What layer of the TCP/IP would ARP and RARP belong to

5 pts.
Tags:
Arp
RARP
TCP/IP
TCP/IP layers
ARP translates Layer 3 addresses to Layer 2 addresses, and knowing fully well that it is not an IP-only or Ethernet-only protocol. Can anyone help with this, it's getting a bit confusing.
ASKED: January 19, 2009  4:22 PM
UPDATED: April 2, 2014  10:16 PM

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I have to disagree with the logic below. You are correct that using an IP address for management does not make a switch a layer 3 device. But if the switch uses IP to make forwarding decisions then it becomes a layer 3 device (IE the term ‘layer 3 switch’)

ARP does indeed use frames to forward the request but the response itself is actually an IP packet encapsulated in a frame (like everything else) so I have to agree with the original answer.

ARP IS layer 3.

If you need clarification please view RFC 826 at ietf.org

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Switches are using IP addresses too (for management) but that doesn’t make them layer 3 devices.
I had similar question about ARP and found an answer. I ran packet analyzer while clearing my PC’s arp cache, then pinging remote host. ARP request is Ethernet broadcast – to address ff.ff.ff.ff.ff.ff. Which means ARP operates at layer 2.

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Previous answer:
ARP/RARP would have to be at layer 3 since IP addresses are involved. This is where routing takes place. Bridging takes place at layer 2 or using MAC addresses. See this section of the TCP/IP guide for more information.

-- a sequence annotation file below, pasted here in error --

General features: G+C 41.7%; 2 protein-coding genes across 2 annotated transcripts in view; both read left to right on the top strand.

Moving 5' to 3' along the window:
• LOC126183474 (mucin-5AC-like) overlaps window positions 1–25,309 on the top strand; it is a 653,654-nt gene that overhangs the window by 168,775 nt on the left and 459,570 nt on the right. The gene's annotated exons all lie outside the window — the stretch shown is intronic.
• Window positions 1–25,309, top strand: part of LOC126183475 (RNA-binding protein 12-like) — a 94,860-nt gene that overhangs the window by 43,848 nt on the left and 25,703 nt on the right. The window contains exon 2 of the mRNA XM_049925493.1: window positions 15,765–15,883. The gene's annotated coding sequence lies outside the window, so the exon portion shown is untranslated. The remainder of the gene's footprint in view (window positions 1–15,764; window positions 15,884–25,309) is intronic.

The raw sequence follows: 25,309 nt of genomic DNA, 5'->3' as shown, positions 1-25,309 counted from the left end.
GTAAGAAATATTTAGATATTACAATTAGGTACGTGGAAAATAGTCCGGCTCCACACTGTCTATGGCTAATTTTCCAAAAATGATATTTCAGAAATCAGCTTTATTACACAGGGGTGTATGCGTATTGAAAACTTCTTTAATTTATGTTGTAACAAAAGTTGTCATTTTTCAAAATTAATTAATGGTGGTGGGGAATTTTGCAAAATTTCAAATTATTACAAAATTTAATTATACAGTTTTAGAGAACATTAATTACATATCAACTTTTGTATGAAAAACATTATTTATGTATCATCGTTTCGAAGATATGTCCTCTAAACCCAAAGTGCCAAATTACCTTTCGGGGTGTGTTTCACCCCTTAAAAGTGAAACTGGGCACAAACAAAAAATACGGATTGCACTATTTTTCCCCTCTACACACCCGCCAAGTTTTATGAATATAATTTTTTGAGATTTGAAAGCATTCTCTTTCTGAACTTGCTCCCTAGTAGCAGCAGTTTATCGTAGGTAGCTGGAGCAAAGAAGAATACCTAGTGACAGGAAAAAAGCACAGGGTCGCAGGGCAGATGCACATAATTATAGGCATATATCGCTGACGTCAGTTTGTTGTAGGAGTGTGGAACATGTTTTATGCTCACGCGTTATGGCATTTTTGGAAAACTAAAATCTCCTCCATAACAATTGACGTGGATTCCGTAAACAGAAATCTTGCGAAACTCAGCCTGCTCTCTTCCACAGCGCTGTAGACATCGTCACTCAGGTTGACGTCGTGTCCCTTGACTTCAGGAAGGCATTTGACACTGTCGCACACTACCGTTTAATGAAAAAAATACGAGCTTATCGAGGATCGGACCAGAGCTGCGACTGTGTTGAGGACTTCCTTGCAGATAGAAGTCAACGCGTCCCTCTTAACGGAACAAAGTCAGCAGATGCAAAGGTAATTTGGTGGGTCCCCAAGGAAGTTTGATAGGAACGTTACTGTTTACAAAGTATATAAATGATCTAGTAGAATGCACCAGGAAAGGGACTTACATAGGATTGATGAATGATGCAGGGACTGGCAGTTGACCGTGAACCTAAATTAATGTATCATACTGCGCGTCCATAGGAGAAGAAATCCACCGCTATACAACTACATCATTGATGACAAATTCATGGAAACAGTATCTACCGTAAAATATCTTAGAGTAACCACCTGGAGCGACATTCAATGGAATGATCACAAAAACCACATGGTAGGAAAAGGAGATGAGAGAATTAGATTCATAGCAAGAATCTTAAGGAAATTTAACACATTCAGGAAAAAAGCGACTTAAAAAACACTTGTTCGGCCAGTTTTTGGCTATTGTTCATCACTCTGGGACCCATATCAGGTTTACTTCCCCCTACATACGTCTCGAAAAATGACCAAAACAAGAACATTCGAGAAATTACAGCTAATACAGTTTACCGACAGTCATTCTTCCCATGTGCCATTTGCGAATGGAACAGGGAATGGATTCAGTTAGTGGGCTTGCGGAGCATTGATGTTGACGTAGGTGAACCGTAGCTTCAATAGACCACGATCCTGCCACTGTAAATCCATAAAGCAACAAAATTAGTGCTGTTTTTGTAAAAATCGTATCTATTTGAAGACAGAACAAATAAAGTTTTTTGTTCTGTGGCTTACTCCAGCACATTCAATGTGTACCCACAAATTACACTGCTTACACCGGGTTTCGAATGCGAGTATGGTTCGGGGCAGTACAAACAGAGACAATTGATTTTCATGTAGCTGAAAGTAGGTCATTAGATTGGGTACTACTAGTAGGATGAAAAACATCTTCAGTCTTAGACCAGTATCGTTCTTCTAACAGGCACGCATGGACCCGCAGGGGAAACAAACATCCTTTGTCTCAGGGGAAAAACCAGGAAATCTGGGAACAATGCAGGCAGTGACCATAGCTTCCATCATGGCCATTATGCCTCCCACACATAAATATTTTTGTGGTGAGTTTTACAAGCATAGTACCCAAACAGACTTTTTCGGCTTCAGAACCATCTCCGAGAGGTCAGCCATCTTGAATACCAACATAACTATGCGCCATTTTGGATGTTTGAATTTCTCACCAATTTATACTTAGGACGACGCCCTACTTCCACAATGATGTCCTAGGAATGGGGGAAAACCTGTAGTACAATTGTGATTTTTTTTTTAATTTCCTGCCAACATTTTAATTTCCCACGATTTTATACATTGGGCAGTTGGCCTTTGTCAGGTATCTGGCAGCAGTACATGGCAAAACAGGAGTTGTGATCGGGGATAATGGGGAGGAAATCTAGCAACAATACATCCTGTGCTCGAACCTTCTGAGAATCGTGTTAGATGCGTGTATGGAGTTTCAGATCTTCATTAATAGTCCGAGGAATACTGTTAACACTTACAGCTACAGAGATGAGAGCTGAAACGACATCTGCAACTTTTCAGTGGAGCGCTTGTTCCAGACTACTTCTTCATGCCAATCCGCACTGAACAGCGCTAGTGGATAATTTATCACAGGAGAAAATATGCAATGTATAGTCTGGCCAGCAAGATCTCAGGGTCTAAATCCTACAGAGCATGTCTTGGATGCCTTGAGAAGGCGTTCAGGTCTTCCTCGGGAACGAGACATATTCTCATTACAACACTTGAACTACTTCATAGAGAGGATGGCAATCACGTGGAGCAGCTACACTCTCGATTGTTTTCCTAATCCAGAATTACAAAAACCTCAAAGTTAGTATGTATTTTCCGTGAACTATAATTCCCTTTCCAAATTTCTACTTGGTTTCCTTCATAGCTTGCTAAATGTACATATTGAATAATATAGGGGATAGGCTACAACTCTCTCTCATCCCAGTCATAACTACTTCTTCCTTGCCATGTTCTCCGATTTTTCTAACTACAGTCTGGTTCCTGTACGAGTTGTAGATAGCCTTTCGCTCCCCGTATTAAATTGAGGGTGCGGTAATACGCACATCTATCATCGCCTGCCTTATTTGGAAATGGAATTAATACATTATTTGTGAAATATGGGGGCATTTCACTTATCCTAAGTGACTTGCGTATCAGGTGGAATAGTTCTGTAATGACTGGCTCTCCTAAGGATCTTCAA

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  • BlankReg
    ARP is layer 3 - no doubt. It is an IP function, so is network layer. I would also like to make the point that ARP does not translate IP to MAC, it is the method that is used to get the MAC address for a particular IP address. Not a translation, just finding out where a particular IP address lives. Just like me asking you what your house number is, I still address the letter to you, but add the house address where you live.
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  • Routeranger
    It is a common misconception that has actually been promulgated by vendor exams that ARP operates at Layer 3 of the OSI model, however ARP was not written for the OSI model, it was written for the DOD IP Protocol Suite. It does not directly correlate to Layer 3 of the OSI model because Layer 3 or the "Network Layer" protocols would be routable at Layer 3. ARP is not routable at Layer 3, therefore it is inconsistent to assume it is a Layer 3 protocol. ARP actually functions at Layer 2 via Layer 2 broadcasts, however it is designed to assist layer 3 communications as it already has the layer 3 address and is simply mapping layer 3 addresses to a layer 2 MAC address. Thus if one is attempting to correctly classify ARP within the framework of the OSI model it would be most accurate to state ARP operates "BETWEEN" Layer 2 and Layer 3 of the OSI model. ARP is not passed at Layer 3. ARP is passed at Layer 2. But the information carried by ARP is a Layer 3 address. Thus it operates between Layer 2 and Layer 3 of the OSI model.
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